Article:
Stockton-on-Tees Borough Council

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Licensing Sub Committee (ceased to operate 10/04/2017) Minutes

Date:
Friday, 1st April, 2011
Time:
10.00 a.m.
Place:
Council Chamber, Town Hall, High Street, Stockton on Tees, TS18 1AU
 
Please note: all Minutes are subject to approval at the next Meeting

Attendance Details

Present:
Cllr Dick Cains, Cllr Alan Lewis and Cllr Bill Woodhead.
Officers:
M Vaines, J Allwood (DNS); J Nertney (LD).
In Attendance:
Cleveland Police - PC Iceton in attendance (represented by Mrs Nevison, Solicitor); Mr Shaikbzini (represented by Mr Hodgson and Mr Lester from D & B Licensing Consultants.
Apologies for absence:
None.
Item Description Decision
Public
LSC
62/10
APPOINTMENT OF CHAIRMAN
RESOLVED that Councillor Woodhead be appointed Chairman for this meeting only.
LSC
63/10
DECLARATIONS OF INTEREST
There were no interests declared.
Confidential
LSC
64/10
EXPRESS DRINKS, 14 BOWESFIELD LANE, STOCKTON ON TEES - APPLICATION FOR A REVIEW OF A PREMISE LICENCE UNDER THE LICENSING ACT 2003
  • Report
RESOLVED that the premise licence should be revoked.
10.00 a.m. - 1.00p.m.

Preamble

ItemPreamble
LSC
64/10
The Chair introduced all person present and explained the procedure that would be followed.

A copy of the report and witness statements had been provided to all those persons present and to Members. Members noted that this review of a premises licence was made at the request of Cleveland Police. Representations in support of the review had also been submitted by Trading Standards who were both in support of the Polices review application.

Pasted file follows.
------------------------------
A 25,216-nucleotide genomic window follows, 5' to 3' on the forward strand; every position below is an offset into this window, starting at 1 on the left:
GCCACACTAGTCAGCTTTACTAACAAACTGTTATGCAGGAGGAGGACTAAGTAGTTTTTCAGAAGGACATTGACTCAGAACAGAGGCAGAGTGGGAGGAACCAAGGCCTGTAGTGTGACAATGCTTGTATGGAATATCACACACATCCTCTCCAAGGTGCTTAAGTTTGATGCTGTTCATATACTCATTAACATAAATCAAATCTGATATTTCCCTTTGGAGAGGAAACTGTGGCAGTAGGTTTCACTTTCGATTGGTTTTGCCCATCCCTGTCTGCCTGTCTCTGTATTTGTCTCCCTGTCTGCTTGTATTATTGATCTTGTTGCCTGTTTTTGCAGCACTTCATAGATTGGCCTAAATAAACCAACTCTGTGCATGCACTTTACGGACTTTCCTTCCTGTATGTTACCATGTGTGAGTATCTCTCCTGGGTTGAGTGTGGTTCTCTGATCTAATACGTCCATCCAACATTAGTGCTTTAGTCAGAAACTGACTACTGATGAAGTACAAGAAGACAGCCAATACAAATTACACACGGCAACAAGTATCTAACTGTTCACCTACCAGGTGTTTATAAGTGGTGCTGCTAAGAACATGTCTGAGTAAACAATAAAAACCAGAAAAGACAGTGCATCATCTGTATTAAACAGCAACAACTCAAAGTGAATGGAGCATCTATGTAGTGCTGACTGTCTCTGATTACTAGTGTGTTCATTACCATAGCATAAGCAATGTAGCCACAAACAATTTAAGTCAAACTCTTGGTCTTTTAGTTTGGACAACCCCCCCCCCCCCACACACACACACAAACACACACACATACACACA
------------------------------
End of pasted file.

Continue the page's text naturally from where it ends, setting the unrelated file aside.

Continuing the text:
Mrs Nevison on behalf of Cleveland Police stated that they were satisfied the licensing objectives were being undermined.

There had been two under age sales at the premises, one on 20th July 2010 and one on 27th January 2011 which was made by the premise licence holder.

Mr Shaikbzini misled the Police by informing them that the premise licence holder was a gentleman called Mr Sardar Abdullah.

Evidence was called from PC Iceton. PC Iceton confirmed that warning letters had been sent to the premises previously. Mr Shaikbzini was interviewed by the Police and prosecuted where he appeared before Teesside Magistrates Court.

Miss Allwood on behalf of Trading Standards confirmed that the trading standards section supported the Police application. Mrs Allwood confirmed that a copy of the Challenge 21 training pack had been delivered to the premise by hand on 6th April 2010.

Mr Hodgson on behalf of the premise licence holder stated that his consultancy form D & B licensing consultants had been appointed by Mr Shaikbzini to ensure that both he and the premise complied with their statutory obligations. Mr Hodgson and his partner were ex police officers with many years experience and the deliver training on due diligence for licensed premises.